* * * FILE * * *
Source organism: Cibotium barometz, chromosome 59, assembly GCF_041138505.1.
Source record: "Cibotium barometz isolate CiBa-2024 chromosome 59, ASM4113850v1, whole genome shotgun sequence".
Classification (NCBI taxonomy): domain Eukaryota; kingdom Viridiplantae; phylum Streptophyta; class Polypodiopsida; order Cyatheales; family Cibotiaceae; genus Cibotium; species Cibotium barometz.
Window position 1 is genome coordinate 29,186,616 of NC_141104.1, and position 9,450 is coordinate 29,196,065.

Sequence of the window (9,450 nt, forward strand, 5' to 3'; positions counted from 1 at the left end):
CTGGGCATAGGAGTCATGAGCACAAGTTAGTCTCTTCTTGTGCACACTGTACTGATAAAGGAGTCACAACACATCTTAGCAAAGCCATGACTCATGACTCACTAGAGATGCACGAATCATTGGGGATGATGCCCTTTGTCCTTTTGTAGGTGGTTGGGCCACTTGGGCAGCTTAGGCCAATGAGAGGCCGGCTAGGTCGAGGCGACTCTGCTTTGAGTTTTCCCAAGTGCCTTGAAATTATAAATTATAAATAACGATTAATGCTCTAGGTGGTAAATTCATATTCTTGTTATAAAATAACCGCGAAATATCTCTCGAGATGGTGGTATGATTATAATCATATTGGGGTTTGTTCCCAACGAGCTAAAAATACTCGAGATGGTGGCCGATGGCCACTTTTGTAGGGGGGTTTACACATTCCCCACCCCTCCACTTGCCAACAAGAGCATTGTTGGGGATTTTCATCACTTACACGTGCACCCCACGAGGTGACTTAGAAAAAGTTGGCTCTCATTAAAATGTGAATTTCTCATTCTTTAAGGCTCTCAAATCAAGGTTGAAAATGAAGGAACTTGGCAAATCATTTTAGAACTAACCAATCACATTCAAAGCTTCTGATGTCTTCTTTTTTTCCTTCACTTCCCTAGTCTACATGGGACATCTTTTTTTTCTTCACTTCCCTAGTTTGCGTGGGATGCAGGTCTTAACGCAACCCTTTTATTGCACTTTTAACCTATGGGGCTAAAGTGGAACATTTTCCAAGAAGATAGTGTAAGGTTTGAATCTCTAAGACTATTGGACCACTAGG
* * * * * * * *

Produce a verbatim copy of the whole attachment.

Source organism: Cibotium barometz, chromosome 59, assembly GCF_041138505.1.
Source record: "Cibotium barometz isolate CiBa-2024 chromosome 59, ASM4113850v1, whole genome shotgun sequence".
Classification (NCBI taxonomy): domain Eukaryota; kingdom Viridiplantae; phylum Streptophyta; class Polypodiopsida; order Cyatheales; family Cibotiaceae; genus Cibotium; species Cibotium barometz.
Window position 1 is genome coordinate 29,186,616 of NC_141104.1, and position 9,450 is coordinate 29,196,065.

Sequence of the window (9,450 nt, forward strand, 5' to 3'; positions counted from 1 at the left end):
CTGGGCATAGGAGTCATGAGCACAAGTTAGTCTCTTCTTGTGCACACTGTACTGATAAAGGAGTCACAACACATCTTAGCAAAGCCATGACTCATGACTCACTAGAGATGCACGAATCATTGGGGATGATGCCCTTTGTCCTTTTGTAGGTGGTTGGGCCACTTGGGCAGCTTAGGCCAATGAGAGGCCGGCTAGGTCGAGGCGACTCTGCTTTGAGTTTTCCCAAGTGCCTTGAAATTATAAATTATAAATAACGATTAATGCTCTAGGTGGTAAATTCATATTCTTGTTATAAAATAACCGCGAAATATCTCTCGAGATGGTGGTATGATTATAATCATATTGGGGTTTGTTCCCAACGAGCTAAAAATACTCGAGATGGTGGCCGATGGCCACTTTTGTAGGGGGGTTTACACATTCCCCACCCCTCCACTTGCCAACAAGAGCATTGTTGGGGATTTTCATCACTTACACGTGCACCCCACGAGGTGACTTAGAAAAAGTTGGCTCTCATTAAAATGTGAATTTCTCATTCTTTAAGGCTCTCAAATCAAGGTTGAAAATGAAGGAACTTGGCAAATCATTTTAGAACTAACCAATCACATTCAAAGCTTCTGATGTCTTCTTTTTTTCCTTCACTTCCCTAGTCTACATGGGACATCTTTTTTTTCTTCACTTCCCTAGTTTGCGTGGGATGCAGGTCTTAACGCAACCCTTTTATTGCACTTTTAACCTATGGGGCTAAAGTGGAACATTTTCCAAGAAGATAGTGTAAGGTTTGAATCTCTAAGACTATTGGACCACTAGG